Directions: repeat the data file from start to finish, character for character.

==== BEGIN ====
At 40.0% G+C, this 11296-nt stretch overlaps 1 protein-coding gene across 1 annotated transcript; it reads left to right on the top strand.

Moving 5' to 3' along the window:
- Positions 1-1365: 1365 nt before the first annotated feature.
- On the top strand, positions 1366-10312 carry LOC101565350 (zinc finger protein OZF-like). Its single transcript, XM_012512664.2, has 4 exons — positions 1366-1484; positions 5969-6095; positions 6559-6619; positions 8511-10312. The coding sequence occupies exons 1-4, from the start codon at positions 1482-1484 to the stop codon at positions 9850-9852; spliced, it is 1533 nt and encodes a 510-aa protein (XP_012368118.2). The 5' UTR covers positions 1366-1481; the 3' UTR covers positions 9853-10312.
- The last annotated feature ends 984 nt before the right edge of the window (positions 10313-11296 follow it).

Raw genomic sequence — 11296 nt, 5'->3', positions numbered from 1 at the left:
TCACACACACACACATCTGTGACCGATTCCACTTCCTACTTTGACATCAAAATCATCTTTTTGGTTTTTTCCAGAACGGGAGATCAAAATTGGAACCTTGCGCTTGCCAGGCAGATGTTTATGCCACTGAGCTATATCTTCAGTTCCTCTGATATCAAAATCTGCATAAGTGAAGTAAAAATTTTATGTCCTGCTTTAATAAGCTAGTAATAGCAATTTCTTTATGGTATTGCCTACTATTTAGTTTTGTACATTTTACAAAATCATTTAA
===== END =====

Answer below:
At 40.0% G+C, this 11296-nt stretch overlaps 1 protein-coding gene across 1 annotated transcript; it reads left to right on the top strand.

Moving 5' to 3' along the window:
- Positions 1-1365: 1365 nt before the first annotated feature.
- On the top strand, positions 1366-10312 carry LOC101565350 (zinc finger protein OZF-like). Its single transcript, XM_012512664.2, has 4 exons — positions 1366-1484; positions 5969-6095; positions 6559-6619; positions 8511-10312. The coding sequence occupies exons 1-4, from the start codon at positions 1482-1484 to the stop codon at positions 9850-9852; spliced, it is 1533 nt and encodes a 510-aa protein (XP_012368118.2). The 5' UTR covers positions 1366-1481; the 3' UTR covers positions 9853-10312.
- The last annotated feature ends 984 nt before the right edge of the window (positions 10313-11296 follow it).

Raw genomic sequence — 11296 nt, 5'->3', positions numbered from 1 at the left:
TCACACACACACACATCTGTGACCGATTCCACTTCCTACTTTGACATCAAAATCATCTTTTTGGTTTTTTCCAGAACGGGAGATCAAAATTGGAACCTTGCGCTTGCCAGGCAGATGTTTATGCCACTGAGCTATATCTTCAGTTCCTCTGATATCAAAATCTGCATAAGTGAAGTAAAAATTTTATGTCCTGCTTTAATAAGCTAGTAATAGCAATTTCTTTATGGTATTGCCTACTATTTAGTTTTGTACATTTTACAAAATCATTTAA